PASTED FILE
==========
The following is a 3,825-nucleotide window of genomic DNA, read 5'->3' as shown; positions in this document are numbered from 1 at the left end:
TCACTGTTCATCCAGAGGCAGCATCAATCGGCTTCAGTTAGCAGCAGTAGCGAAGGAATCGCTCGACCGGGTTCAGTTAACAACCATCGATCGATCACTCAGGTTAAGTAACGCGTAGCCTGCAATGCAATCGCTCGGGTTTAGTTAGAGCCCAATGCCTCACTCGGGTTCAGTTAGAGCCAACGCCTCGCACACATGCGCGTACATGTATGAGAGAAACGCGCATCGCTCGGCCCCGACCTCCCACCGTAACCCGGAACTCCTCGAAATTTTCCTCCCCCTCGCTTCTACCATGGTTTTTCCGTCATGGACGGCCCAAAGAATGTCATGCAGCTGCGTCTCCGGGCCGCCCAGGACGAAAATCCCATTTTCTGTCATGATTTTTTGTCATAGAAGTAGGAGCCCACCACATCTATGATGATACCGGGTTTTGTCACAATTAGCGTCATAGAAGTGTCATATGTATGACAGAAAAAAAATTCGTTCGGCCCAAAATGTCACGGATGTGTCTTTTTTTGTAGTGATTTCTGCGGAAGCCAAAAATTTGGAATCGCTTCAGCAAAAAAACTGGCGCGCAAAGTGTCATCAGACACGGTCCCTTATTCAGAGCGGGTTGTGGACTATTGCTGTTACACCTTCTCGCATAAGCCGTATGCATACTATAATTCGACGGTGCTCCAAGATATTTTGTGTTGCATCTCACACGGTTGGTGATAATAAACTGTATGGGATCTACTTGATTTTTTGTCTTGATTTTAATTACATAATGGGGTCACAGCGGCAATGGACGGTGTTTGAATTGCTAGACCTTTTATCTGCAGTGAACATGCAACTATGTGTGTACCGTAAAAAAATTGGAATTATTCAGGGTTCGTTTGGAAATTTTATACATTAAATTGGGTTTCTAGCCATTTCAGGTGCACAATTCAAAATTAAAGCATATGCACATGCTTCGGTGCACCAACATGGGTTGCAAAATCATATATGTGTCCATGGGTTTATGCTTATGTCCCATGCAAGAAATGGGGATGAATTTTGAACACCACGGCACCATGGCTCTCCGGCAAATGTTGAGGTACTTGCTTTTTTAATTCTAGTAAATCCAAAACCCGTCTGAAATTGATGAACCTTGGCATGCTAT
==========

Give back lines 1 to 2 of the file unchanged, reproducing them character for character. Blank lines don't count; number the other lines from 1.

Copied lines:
The following is a 3,825-nucleotide window of genomic DNA, read 5'->3' as shown; positions in this document are numbered from 1 at the left end:
TCACTGTTCATCCAGAGGCAGCATCAATCGGCTTCAGTTAGCAGCAGTAGCGAAGGAATCGCTCGACCGGGTTCAGTTAACAACCATCGATCGATCACTCAGGTTAAGTAACGCGTAGCCTGCAATGCAATCGCTCGGGTTTAGTTAGAGCCCAATGCCTCACTCGGGTTCAGTTAGAGCCAACGCCTCGCACACATGCGCGTACATGTATGAGAGAAACGCGCATCGCTCGGCCCCGACCTCCCACCGTAACCCGGAACTCCTCGAAATTTTCCTCCCCCTCGCTTCTACCATGGTTTTTCCGTCATGGACGGCCCAAAGAATGTCATGCAGCTGCGTCTCCGGGCCGCCCAGGACGAAAATCCCATTTTCTGTCATGATTTTTTGTCATAGAAGTAGGAGCCCACCACATCTATGATGATACCGGGTTTTGTCACAATTAGCGTCATAGAAGTGTCATATGTATGACAGAAAAAAAATTCGTTCGGCCCAAAATGTCACGGATGTGTCTTTTTTTGTAGTGATTTCTGCGGAAGCCAAAAATTTGGAATCGCTTCAGCAAAAAAACTGGCGCGCAAAGTGTCATCAGACACGGTCCCTTATTCAGAGCGGGTTGTGGACTATTGCTGTTACACCTTCTCGCATAAGCCGTATGCATACTATAATTCGACGGTGCTCCAAGATATTTTGTGTTGCATCTCACACGGTTGGTGATAATAAACTGTATGGGATCTACTTGATTTTTTGTCTTGATTTTAATTACATAATGGGGTCACAGCGGCAATGGACGGTGTTTGAATTGCTAGACCTTTTATCTGCAGTGAACATGCAACTATGTGTGTACCGTAAAAAAATTGGAATTATTCAGGGTTCGTTTGGAAATTTTATACATTAAATTGGGTTTCTAGCCATTTCAGGTGCACAATTCAAAATTAAAGCATATGCACATGCTTCGGTGCACCAACATGGGTTGCAAAATCATATATGTGTCCATGGGTTTATGCTTATGTCCCATGCAAGAAATGGGGATGAATTTTGAACACCACGGCACCATGGCTCTCCGGCAAATGTTGAGGTACTTGCTTTTTTAATTCTAGTAAATCCAAAACCCGTCTGAAATTGATGAACCTTGGCATGCTAT